Tag Archives: prosody

“Every Man Thinks He’s a Tenor In Cork”

In my college “dialects” class, our instructor played a recording of a talented Irish actor imitating various Irish regional accents. When he got to Cork, he wryly observed, “In Cork, the voice always seems to be higher–every man thinks he’s … Continue reading

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Posted in Irish English | Tagged , , | 14 Comments

Race and “Voice Quality:” A Skeptic’s Viewpoint

During an unrelated Google search the other day, I stumbled upon this Yahoo Answers query: Can you tell someone’s race from the sound of their voice? I was wondering if you could tell if someone was white or black etc by hearing … Continue reading

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Posted in Miscellaneous Accents and Dialects | Tagged , | 34 Comments

Joey Barton and “French-English Accents”

By now, I suspect many readers have watched Liverpudlian footballer Joey Barton‘s recent interview about his French debut. I have little to say about his accent, other than to remind everyone that this native Englishman has spent but a few … Continue reading

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Posted in Miscellaneous Accents and Dialects | Tagged , , , | 8 Comments

Yes/No Intonation: The Pennsylvania Question

I lovingly tease my wife for having the most General of American accents I’ve ever heard. She grew up in an area with a unique dialect (the Philadelphia region), yet betrays little of this upbringing in her speech*. Except, that … Continue reading

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Posted in American English | Tagged | 14 Comments

-ness: A Darn Productive Morpheme

The English lexicon contains numerous nouns formed by adding the suffix ‘-ness‘ to an adjective: ‘weakness,’ ‘fullness,’ ‘brightness,’ and countless others. And at least in American English, we find creative new uses of ‘-ness’ all the time, which seem to be … Continue reading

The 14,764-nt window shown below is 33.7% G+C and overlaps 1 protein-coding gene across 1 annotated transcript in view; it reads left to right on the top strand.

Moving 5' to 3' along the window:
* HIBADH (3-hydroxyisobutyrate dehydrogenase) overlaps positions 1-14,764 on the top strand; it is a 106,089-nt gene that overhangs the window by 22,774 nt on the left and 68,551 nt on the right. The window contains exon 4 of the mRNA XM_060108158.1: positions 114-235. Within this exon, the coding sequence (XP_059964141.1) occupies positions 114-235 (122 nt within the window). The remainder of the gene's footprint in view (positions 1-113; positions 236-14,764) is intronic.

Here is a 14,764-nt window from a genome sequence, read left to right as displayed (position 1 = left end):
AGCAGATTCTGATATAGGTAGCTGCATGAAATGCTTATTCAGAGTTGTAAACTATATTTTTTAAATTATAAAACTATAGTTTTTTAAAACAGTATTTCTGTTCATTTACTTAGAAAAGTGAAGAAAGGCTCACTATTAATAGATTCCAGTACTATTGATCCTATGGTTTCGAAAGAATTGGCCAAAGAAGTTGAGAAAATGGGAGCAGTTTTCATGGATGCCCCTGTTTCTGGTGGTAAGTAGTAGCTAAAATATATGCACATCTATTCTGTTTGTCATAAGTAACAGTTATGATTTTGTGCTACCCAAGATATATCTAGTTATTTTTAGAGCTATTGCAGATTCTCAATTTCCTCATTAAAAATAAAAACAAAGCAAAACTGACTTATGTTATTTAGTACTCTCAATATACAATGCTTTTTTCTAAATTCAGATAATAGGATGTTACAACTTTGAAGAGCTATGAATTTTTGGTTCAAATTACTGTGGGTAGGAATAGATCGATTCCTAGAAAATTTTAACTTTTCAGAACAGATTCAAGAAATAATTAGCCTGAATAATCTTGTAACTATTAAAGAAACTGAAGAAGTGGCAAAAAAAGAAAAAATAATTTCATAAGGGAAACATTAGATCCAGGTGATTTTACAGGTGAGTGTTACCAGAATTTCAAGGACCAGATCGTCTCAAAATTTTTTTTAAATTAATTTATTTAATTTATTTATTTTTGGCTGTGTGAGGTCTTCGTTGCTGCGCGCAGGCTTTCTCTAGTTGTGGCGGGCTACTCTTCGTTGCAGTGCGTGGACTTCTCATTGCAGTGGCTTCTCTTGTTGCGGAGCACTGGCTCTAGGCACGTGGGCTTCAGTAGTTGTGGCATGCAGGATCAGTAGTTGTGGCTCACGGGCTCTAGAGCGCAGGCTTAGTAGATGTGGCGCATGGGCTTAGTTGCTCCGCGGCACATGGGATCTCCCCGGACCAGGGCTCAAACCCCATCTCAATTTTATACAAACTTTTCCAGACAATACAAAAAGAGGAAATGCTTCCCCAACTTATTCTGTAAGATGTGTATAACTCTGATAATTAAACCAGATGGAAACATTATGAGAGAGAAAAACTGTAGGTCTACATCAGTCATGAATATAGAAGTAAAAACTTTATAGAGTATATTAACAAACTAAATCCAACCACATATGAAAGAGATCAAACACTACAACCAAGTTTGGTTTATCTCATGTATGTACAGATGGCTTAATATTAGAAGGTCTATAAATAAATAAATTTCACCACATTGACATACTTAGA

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Posted in Uncategorized | Tagged , , , | 10 Comments

Vocal Fry

I don’t have time for a full-on post today, but I would be negligent if I didn’t point out the recent buzz on the web and elsewhere about ‘vocal fry.’  This term, which is more or less synonymous with creaky … Continue reading

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Posted in American English | Tagged , , | Leave a comment

Polar Bears and Cross Dressers

One of the handful of slips the excellent British actor Hugh Laurie made on House (he speaks with an American accent on the show) was when he had a line with the term ‘cross dresser.’  Every vowel and consonant was technically correct, … Continue reading

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Posted in English Phonetics | Tagged , | 19 Comments

Is the Welsh Accent “Foreign?”

The Welsh accent is a mystery on American shores.  Numerous Welsh celebrities have made the US their home: your Hopkinses, Burtonses, Zeta-Joneses, and just plain Joneses.  Yet Americans have few of the preconceptions about Welsh English that we do for … Continue reading

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Posted in British English | Tagged , , | 24 Comments

Was that a question? Belfast Upspeak

“Belfast upspeak” describes the upward inflection you find in Belfast English (and perhaps Northern Irish accents generally). In a nutshell, upspeak is the tendency to go up at the end of sentences? So everything sounds a bit like a question? … Continue reading

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Posted in Irish English | Tagged | 22 Comments

Central Connecticut: A Strange New Accent?

I had a lengthy blog post prepared today but got caught up on a specific detail that I’d like to get your advice on. The clip in question is that of this college TV news reporter at Central Connecticut State … Continue reading

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Posted in American English | Tagged , | 35 Comments